[12:01 PM] neilpg628: HuubR, That is correct, and we know from experiments that the binders fold as intendend
[12:01 PM] HuubR:Thanks, good to know that!
[12:04 PM] donuts554: Cant there be a dimer puzzle, and the highest working dimers have each protein attached to each of the binders, so they can bind in the end and act as a single protein?
[12:04 PM] Formula350: Yea I think what Donuts is after is closer to the initial test puzzle for linker that we had gotten a number of weeks back, which had twin locked helices, and we had to try to come up with a way to bond them. In that one, the two bundles (and thereby, what we could manipulate) were separate. So my assumption here is that he's hoping we could use CYS to bind and strengthen our linker, by having it be LCB1+half the Linker, and then the other half of the linker+LCB3. (sound about right, Donuts?)
[12:06 PM] donuts554: Yes it sounds about right
[12:06 PM] susume: donuts, disulfides are strong, but don't forget the peptide bonds (the ones that hold two pieces of backbone together) are super strong too, so having it all be a single protein is quite strong - we just have to get a stable shape for it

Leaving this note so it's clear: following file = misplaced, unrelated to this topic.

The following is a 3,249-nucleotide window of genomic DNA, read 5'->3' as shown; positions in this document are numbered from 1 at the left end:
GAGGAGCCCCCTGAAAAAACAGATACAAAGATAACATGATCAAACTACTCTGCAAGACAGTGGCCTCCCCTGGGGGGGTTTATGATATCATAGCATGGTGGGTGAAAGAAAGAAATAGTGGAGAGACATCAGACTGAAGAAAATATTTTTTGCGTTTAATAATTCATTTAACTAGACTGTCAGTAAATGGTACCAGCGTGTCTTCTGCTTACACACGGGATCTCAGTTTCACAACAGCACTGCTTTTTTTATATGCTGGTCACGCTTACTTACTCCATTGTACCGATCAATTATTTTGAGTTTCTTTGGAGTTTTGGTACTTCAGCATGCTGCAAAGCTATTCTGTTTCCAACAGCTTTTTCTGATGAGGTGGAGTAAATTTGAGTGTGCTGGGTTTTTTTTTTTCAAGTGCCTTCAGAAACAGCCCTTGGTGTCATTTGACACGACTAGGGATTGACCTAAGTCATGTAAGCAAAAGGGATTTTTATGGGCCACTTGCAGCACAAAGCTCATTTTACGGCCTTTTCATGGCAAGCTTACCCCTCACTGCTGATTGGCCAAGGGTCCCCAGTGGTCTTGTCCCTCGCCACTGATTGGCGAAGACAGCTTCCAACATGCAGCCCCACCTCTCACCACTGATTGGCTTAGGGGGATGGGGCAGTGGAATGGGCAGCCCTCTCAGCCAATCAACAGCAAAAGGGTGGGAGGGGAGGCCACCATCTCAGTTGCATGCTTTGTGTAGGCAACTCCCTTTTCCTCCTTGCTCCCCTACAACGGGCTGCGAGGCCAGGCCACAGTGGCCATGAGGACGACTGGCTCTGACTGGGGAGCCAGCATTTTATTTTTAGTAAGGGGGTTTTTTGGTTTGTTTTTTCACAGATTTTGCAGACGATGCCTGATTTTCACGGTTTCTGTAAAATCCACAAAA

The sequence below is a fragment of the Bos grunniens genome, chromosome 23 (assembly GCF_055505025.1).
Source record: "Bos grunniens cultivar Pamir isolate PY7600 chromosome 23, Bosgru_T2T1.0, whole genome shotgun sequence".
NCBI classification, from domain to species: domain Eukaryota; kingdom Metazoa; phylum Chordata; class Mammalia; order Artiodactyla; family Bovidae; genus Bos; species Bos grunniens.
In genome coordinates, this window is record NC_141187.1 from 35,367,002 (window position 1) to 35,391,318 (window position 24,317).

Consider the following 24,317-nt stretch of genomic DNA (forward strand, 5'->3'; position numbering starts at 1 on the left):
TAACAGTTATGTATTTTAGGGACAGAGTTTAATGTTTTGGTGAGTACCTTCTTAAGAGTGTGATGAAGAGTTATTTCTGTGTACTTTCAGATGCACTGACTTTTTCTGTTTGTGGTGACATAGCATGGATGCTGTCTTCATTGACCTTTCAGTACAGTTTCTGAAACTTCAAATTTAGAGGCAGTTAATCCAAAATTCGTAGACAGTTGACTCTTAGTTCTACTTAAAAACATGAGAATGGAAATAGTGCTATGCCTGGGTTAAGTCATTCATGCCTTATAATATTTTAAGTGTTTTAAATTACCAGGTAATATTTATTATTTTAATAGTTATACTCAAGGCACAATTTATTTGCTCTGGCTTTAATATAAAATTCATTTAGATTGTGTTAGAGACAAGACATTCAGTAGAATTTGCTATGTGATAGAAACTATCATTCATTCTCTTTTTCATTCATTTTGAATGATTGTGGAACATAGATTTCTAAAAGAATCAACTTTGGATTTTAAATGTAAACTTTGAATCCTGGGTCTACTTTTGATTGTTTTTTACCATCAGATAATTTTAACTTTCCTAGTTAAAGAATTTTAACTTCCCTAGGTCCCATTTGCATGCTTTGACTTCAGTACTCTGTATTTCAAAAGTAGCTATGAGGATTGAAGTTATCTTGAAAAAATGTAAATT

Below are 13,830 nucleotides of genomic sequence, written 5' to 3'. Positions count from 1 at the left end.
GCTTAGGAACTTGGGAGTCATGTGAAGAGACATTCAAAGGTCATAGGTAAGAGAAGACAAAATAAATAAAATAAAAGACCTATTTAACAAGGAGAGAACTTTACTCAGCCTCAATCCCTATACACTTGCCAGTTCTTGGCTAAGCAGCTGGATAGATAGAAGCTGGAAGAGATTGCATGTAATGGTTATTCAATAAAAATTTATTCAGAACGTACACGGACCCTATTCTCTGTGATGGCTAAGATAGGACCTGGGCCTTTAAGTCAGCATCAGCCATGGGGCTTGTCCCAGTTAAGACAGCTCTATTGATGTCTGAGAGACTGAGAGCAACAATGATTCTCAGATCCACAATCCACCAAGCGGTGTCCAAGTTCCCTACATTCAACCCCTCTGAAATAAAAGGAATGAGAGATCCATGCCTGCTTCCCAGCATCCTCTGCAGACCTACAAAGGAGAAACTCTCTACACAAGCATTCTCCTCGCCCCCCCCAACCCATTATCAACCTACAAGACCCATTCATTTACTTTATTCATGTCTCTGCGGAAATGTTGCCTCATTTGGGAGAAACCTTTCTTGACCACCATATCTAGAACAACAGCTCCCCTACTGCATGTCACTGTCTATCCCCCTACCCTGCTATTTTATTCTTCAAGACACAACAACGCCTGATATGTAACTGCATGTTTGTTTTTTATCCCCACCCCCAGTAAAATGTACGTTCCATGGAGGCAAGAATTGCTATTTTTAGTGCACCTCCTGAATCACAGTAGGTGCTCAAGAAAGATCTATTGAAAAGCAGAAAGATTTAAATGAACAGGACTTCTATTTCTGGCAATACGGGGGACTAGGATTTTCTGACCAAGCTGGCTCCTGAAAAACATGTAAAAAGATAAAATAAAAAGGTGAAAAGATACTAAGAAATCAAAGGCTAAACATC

[12:07 PM] susume: heh, 'just'
[12:07 PM] neilpg628: I can ask about that, but as Susume said, the actual covalent bond between bb residue atoms is as strong as any disulfide
[12:08 PM] Formula350 Foldit Players - We make the Impossible..... a bit more Plausible!
[12:08 PM] susume: +1 plausibility
[12:09 PM] neilpg628: Exactly
[12:09 PM] donuts554: Oh ok, I thought that the linker problem could be solved by attaching a half of a hemoglobin complex/DNA to one binder side and the other half to the other binder side
[12:11 PM] neilpg628: That could get complicated, since we also have restrictions on avoiding the virus
[12:11 PM] neilpg628: Anyway, I think we are good here!